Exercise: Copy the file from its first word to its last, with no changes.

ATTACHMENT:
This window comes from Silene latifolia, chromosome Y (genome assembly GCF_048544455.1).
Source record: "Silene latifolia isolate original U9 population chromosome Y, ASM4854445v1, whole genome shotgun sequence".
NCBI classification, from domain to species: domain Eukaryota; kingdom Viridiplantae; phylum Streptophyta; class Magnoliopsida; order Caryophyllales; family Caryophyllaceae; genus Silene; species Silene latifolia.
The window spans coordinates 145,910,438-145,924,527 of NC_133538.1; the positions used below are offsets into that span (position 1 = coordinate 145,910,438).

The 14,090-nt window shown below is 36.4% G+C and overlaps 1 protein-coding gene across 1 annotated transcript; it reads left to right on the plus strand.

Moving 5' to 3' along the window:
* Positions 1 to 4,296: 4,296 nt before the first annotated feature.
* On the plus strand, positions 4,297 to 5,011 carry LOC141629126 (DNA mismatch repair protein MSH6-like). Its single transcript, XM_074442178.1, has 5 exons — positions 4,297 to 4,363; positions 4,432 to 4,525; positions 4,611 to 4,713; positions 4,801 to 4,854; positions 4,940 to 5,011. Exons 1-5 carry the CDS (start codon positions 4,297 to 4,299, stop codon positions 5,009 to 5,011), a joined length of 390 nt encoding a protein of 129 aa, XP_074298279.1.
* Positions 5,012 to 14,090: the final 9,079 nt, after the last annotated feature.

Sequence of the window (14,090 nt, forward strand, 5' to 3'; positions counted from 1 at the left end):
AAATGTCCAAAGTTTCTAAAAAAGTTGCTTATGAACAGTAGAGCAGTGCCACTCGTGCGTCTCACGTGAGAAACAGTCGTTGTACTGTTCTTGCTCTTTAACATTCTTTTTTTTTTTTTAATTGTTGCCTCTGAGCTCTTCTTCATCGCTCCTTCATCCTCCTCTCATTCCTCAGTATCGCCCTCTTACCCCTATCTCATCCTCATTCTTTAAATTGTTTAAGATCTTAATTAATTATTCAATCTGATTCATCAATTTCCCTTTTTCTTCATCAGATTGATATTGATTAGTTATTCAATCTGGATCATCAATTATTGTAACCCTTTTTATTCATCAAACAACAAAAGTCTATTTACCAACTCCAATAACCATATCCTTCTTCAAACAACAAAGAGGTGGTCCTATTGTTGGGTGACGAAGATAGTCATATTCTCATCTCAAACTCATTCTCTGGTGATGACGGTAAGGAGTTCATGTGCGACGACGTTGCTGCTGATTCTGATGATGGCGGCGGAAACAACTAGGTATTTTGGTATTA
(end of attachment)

This window comes from Silene latifolia, chromosome Y (genome assembly GCF_048544455.1).
Source record: "Silene latifolia isolate original U9 population chromosome Y, ASM4854445v1, whole genome shotgun sequence".
NCBI classification, from domain to species: domain Eukaryota; kingdom Viridiplantae; phylum Streptophyta; class Magnoliopsida; order Caryophyllales; family Caryophyllaceae; genus Silene; species Silene latifolia.
The window spans coordinates 145,910,438-145,924,527 of NC_133538.1; the positions used below are offsets into that span (position 1 = coordinate 145,910,438).

The 14,090-nt window shown below is 36.4% G+C and overlaps 1 protein-coding gene across 1 annotated transcript; it reads left to right on the plus strand.

Moving 5' to 3' along the window:
* Positions 1 to 4,296: 4,296 nt before the first annotated feature.
* On the plus strand, positions 4,297 to 5,011 carry LOC141629126 (DNA mismatch repair protein MSH6-like). Its single transcript, XM_074442178.1, has 5 exons — positions 4,297 to 4,363; positions 4,432 to 4,525; positions 4,611 to 4,713; positions 4,801 to 4,854; positions 4,940 to 5,011. Exons 1-5 carry the CDS (start codon positions 4,297 to 4,299, stop codon positions 5,009 to 5,011), a joined length of 390 nt encoding a protein of 129 aa, XP_074298279.1.
* Positions 5,012 to 14,090: the final 9,079 nt, after the last annotated feature.

Sequence of the window (14,090 nt, forward strand, 5' to 3'; positions counted from 1 at the left end):
AAATGTCCAAAGTTTCTAAAAAAGTTGCTTATGAACAGTAGAGCAGTGCCACTCGTGCGTCTCACGTGAGAAACAGTCGTTGTACTGTTCTTGCTCTTTAACATTCTTTTTTTTTTTTTAATTGTTGCCTCTGAGCTCTTCTTCATCGCTCCTTCATCCTCCTCTCATTCCTCAGTATCGCCCTCTTACCCCTATCTCATCCTCATTCTTTAAATTGTTTAAGATCTTAATTAATTATTCAATCTGATTCATCAATTTCCCTTTTTCTTCATCAGATTGATATTGATTAGTTATTCAATCTGGATCATCAATTATTGTAACCCTTTTTATTCATCAAACAACAAAAGTCTATTTACCAACTCCAATAACCATATCCTTCTTCAAACAACAAAGAGGTGGTCCTATTGTTGGGTGACGAAGATAGTCATATTCTCATCTCAAACTCATTCTCTGGTGATGACGGTAAGGAGTTCATGTGCGACGACGTTGCTGCTGATTCTGATGATGGCGGCGGAAACAACTAGGTATTTTGGTATTA